I was asked to write this article about six months ago, and have been piecing it together since then. This is by no means definitive or a “tell all.” This is instead the barebones story of an independent video company/comedy troupe in Western NY from my point of view. I’ll be referring to former members Tim, Ben, Steve, Rory, Rich, Darrin, and Chad. And I’m Juese.
X-Strike Studios, LLC ran from 2003 to 2014. The word “independent” can be swapped with the phrase “no-budget”. I used to say “low-to-no-budget,” but it soon became clear that low budget was expensive. This was guerrilla filming on a little Mini-DV camera, everything made in-house except for music (and even some of that was).
Our specialty was in the very niche category of live-action video game comedy, as in everything we produced pertained in one way or another to specific games by way of parody or reference, or the wider net of gamer culture. Although we did make two documentaries, they were still sort of comedies. We dabbled in animation, puppetry, and podcasts, so I guess mostly live-action. We made five feature-length parody movies, two documentaries, five or so web series, multiple podcasts, a couple Let’s Play-type game runs, one-off sketches, some video blogs, and were a constant presence at video game and anime conventions along the east coast.
Let me skip to those two documentaries briefly. The first, MAGFest 2.0, was a doc about a convention called the Mid-Atlantic Gaming Festival, later renamed the Music and Gaming Festival. That was the main point of the piece, but the spine was X-Strike going to, experiencing, and coming back from their first convention to premiere their first movie, River City Rumble. The other documentary we made came out in 2009, the same year our last feature parody was released, and was called Sidequest Has Left The Party.
This was an 8-part series on a movie that was never meant to be. Even though the company was still going for five more years and released some its best work then, I like to think of these two documentaries as company bookends in a way, from bright-eyed optimism to bright-eyed defeat. All the problems that Sidequest Has Left The Party lists can be applied in one way or another to the studio on the whole, resulting in X-Strike’s inevitable closing, with some of its remaining members moving on to form the podcast network Fat Gatsby.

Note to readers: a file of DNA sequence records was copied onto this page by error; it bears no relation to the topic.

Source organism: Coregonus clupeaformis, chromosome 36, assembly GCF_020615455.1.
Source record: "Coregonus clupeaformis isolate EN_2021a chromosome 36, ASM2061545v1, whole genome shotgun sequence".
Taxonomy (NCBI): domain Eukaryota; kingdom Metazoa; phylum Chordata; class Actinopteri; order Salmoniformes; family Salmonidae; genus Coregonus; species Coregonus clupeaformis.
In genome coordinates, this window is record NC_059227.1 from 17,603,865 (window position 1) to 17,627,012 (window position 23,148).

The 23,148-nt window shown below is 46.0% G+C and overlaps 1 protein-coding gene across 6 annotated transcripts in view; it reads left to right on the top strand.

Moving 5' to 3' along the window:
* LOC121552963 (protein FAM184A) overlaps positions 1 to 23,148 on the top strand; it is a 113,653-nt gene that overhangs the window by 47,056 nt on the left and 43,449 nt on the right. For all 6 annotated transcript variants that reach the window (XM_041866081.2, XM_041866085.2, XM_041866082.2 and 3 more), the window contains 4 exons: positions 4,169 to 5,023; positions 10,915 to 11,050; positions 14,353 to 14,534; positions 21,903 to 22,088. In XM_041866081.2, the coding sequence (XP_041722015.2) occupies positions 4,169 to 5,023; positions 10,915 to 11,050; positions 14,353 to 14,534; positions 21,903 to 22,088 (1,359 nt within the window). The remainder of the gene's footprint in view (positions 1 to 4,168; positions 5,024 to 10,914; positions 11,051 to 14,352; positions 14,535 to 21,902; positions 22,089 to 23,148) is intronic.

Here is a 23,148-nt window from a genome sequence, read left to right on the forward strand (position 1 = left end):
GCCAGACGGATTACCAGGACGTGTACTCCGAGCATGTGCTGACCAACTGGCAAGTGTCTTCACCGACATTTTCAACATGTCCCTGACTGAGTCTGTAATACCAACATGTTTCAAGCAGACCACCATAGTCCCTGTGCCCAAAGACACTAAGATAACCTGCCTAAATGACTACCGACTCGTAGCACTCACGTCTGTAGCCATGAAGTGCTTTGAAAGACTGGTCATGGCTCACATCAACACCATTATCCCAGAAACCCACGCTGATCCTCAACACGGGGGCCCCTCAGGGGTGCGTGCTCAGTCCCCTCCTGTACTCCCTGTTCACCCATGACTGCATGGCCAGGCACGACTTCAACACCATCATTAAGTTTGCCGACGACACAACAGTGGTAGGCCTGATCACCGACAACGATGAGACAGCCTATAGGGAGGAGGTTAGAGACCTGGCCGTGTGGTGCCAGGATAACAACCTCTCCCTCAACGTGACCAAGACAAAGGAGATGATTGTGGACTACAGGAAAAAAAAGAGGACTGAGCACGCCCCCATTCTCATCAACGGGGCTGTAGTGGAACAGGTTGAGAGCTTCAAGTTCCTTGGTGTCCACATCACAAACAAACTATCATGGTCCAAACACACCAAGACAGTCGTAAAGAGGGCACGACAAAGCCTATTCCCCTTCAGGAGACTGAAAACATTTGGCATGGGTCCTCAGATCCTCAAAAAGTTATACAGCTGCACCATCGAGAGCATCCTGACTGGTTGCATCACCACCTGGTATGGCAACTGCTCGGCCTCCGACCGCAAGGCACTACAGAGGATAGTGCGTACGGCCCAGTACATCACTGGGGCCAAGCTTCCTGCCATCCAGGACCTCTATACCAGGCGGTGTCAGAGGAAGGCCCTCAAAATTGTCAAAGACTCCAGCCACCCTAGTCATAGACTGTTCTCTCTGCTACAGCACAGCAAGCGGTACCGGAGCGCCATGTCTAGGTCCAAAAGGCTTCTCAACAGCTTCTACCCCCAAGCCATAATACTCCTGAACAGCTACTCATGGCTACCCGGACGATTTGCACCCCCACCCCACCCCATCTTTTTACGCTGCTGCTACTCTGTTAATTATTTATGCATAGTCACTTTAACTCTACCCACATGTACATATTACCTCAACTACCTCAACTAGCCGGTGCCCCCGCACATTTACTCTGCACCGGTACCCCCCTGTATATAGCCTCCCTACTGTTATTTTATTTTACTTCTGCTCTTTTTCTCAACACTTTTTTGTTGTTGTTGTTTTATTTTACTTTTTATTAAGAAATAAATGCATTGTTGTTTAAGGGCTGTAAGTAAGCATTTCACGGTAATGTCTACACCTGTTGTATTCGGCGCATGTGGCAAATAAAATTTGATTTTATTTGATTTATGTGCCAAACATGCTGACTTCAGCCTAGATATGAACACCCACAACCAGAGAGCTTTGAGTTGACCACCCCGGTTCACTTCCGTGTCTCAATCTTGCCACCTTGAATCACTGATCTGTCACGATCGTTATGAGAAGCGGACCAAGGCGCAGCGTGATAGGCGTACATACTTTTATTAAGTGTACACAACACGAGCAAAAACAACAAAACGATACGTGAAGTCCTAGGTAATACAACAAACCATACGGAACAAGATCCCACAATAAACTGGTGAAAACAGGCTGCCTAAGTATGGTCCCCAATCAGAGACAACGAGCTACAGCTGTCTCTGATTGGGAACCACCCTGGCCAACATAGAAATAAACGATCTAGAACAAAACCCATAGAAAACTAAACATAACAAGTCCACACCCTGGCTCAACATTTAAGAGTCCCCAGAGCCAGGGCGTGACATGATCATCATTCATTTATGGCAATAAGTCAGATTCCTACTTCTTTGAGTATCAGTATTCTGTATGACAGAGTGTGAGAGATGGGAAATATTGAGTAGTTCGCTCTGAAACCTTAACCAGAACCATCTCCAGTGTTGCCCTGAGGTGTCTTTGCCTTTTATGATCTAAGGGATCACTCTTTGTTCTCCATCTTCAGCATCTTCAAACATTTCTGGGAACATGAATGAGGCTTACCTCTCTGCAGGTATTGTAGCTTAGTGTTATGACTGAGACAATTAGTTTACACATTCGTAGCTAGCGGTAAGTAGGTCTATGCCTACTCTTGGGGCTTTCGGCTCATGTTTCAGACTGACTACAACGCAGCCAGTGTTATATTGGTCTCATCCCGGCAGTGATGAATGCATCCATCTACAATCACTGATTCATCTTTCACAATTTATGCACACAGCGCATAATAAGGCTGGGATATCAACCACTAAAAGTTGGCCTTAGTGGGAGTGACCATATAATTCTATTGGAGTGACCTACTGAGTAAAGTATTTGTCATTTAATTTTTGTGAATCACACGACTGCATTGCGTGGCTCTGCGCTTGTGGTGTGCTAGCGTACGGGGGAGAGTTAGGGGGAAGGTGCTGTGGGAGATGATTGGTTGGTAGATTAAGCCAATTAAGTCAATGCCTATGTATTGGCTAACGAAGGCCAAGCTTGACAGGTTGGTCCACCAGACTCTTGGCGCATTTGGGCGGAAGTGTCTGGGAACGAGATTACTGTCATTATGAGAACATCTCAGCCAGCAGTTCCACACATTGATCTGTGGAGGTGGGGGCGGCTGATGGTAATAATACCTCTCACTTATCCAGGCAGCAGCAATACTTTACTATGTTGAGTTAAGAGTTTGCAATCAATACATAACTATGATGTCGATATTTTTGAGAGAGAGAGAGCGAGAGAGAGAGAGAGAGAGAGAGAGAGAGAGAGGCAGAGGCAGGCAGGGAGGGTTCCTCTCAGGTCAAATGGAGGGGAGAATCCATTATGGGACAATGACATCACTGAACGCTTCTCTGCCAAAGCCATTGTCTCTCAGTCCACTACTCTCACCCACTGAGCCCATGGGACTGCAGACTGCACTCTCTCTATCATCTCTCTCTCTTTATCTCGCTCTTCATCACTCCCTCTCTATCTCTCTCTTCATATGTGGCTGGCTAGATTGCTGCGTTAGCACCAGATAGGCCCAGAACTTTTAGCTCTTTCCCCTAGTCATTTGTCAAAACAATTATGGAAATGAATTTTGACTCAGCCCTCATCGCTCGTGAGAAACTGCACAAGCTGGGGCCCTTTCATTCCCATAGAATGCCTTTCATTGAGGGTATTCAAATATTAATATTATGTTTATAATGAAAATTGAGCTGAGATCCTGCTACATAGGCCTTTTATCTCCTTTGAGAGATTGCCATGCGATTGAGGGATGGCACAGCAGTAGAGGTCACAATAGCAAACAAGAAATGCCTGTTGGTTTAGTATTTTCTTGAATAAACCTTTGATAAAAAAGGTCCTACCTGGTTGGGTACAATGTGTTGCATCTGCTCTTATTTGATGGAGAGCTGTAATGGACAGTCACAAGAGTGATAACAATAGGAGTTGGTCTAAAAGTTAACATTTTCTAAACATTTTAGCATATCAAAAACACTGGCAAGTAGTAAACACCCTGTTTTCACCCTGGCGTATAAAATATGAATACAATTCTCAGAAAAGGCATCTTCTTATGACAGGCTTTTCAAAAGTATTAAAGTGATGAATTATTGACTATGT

We all have different takes on the forming of X-Strike. From my perspective, it all came together in an elevator at the college of Fredonia in 2003. Tim was up visiting. He had been working on a script for an adaptation of the NES beat-em-up River City Ransom – which would become River City Rumble – as well as different ways to present it. Chad and I were about to graduate, me with a video and film degree and Chad with media arts. And Ben still had a year of school left but was dying to throw money at a highly risky investment. To me, that’s where everything came together. On April 20th we put a barebones website with just the RCR teaser trailer and poster up and officially became X-Strike Studios, LLC six months or so later when the paperwork was set. Through two loans we bought a then-powerful Mac, the camera, and various other out-of-pocket equipment.
From April until the end of 2003 we: filmed the River City Rumble teaser in the spring and the movie itself in the summer; shot a teaser for our upcoming Silent Hill spoof, Silent Horror, to show at that MAGFest (where we made the previously-mentioned documentary); were prepping and I believe filming on my first movie to not see release, Ninja Storytime; shot and released the first episode of our web series Off Campus (more later); and might have even filmed the teaser for the movie Nth Mile.
Being a game with a loose narrative, the fun of River City was poking fun at what was in the game in live-action while trying to justify how the story fit together – with plenty of room for whatever Tim wanted to throw in – all while somehow being a light-hearted romp about high school gangs. The actors were our funny friends, many from our college improv group, and many of which would star in lots of our work, creating a troupe feel.